1001 Books describes Pynchon's The Crying of Lot 49 as "The blueprint for a generation of clever-clever novels that combine highbrow and pop cultural sensibilities, this is the one with which to start."
It's clever-clever alright and open to many interpretations, no doubt a favourite among university professors teaching post-modernist American literature. Having done my time with Joyce's Ulysses, Flann O'Brien's At Swim Two Birds and Jorge Luis Borges, this was like a return to those reading experiences of not quite knowing if it was ever going to fall into place.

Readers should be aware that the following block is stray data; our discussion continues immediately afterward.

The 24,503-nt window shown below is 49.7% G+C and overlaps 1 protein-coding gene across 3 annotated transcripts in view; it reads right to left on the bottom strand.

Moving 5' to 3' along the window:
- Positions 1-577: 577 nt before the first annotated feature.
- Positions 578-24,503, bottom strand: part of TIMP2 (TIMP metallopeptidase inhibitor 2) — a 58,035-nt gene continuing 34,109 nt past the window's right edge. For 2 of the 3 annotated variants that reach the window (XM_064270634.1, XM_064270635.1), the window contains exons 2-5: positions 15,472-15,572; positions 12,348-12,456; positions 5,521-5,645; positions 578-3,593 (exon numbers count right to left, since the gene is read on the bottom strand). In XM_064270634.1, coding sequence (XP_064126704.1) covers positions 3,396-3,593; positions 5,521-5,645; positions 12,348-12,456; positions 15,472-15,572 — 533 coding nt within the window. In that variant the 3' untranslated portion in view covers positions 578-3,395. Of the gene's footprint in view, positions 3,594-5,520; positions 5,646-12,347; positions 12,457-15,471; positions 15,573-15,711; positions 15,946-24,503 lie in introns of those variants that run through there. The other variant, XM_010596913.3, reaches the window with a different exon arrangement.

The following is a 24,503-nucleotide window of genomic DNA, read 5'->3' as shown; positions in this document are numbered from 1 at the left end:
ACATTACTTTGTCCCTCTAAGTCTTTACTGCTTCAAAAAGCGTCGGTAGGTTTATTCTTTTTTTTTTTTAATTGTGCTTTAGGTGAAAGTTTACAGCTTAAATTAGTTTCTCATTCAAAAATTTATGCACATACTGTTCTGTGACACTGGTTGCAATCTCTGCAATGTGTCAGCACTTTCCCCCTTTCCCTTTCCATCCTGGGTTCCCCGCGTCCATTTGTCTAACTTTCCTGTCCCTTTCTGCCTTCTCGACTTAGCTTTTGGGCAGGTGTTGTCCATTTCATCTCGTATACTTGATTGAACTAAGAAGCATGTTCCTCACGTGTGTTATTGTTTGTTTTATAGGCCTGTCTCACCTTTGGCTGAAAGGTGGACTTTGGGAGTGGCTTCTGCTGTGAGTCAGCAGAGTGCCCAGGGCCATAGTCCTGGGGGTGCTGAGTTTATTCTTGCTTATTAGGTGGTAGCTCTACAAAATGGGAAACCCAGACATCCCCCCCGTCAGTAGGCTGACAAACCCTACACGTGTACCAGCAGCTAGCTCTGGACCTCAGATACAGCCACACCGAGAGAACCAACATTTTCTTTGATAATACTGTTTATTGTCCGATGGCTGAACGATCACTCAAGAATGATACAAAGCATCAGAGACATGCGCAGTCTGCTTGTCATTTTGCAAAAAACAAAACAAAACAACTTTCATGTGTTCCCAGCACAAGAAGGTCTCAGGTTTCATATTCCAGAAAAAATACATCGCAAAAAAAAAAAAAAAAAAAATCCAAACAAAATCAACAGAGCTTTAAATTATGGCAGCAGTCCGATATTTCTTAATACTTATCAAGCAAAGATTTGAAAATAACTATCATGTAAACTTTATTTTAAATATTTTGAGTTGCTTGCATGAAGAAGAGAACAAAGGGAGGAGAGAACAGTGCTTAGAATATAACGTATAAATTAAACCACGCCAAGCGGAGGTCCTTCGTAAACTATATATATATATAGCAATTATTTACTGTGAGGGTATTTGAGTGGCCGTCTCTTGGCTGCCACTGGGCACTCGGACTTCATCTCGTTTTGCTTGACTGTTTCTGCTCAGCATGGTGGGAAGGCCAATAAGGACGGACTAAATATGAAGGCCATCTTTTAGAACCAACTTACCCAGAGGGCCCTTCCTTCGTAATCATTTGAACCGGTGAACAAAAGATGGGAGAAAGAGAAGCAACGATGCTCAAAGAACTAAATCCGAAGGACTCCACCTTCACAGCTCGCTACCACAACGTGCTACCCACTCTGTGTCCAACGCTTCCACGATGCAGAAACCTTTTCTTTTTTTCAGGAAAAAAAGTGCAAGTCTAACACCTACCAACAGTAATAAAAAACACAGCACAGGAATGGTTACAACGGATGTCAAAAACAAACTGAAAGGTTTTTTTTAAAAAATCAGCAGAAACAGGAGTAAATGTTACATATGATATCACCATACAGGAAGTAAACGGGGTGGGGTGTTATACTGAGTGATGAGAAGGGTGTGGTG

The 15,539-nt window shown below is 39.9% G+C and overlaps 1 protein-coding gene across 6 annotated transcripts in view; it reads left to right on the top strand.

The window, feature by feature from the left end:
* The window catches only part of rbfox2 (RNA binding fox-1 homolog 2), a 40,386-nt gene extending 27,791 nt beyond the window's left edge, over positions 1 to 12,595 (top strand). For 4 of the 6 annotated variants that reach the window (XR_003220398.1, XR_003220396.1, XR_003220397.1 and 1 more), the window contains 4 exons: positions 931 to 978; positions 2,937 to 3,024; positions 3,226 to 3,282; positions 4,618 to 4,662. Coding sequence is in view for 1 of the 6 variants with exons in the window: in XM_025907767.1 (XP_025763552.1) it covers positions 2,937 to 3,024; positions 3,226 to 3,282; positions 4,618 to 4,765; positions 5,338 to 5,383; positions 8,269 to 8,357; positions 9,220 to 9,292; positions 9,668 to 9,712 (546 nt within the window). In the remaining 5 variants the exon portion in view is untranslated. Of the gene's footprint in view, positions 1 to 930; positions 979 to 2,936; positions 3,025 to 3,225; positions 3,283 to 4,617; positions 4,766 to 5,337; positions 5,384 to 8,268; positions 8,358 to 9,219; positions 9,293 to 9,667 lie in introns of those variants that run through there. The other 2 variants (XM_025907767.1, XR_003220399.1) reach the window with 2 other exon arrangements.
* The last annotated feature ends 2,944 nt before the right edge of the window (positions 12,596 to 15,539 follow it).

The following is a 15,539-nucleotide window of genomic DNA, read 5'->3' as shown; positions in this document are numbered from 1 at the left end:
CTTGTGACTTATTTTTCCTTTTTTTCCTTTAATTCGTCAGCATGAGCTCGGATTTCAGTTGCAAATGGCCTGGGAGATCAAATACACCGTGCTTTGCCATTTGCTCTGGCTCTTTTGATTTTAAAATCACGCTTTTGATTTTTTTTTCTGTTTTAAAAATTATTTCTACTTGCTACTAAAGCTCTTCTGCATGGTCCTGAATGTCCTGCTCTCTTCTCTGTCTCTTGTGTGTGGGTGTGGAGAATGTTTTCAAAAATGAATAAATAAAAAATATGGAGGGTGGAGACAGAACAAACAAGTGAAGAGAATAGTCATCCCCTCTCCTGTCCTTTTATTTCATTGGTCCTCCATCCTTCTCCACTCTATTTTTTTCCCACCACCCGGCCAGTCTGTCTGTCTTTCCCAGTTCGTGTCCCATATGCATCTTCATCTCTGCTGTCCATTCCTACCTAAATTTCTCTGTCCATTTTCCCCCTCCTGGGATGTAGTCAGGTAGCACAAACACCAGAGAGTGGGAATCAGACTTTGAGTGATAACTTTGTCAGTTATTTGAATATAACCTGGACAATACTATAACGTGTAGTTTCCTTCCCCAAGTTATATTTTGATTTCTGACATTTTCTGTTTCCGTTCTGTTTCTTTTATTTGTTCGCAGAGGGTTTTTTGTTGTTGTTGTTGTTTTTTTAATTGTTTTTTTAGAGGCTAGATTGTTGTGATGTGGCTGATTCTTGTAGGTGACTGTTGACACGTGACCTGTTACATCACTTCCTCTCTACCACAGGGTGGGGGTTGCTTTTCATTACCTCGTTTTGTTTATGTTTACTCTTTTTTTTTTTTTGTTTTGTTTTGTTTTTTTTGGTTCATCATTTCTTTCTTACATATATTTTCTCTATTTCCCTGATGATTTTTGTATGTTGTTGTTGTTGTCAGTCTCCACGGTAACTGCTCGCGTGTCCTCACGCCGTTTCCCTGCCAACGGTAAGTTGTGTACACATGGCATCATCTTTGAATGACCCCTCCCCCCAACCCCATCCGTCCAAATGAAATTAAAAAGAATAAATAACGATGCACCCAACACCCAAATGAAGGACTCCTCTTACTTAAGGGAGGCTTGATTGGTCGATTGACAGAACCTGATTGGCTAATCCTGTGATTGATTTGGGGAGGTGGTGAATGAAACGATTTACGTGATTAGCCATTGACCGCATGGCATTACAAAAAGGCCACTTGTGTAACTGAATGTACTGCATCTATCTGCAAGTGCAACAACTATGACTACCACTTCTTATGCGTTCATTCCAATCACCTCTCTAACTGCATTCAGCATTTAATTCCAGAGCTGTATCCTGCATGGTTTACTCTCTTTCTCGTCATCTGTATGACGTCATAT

Reminding me of the Michael Douglas film The Game as the tale progressed and the question of the puzzle's validity is called into question I'm not sure if on finishing it I am any more enlightened.
Certainly of its time with LSD references and Beatles-like band members, to have written this clever and enigmatic novel at just twenty-nine shows his brilliant and playful mind. One to add to the list if you are studying PoMo Lit,but maybe not to read for pleasure.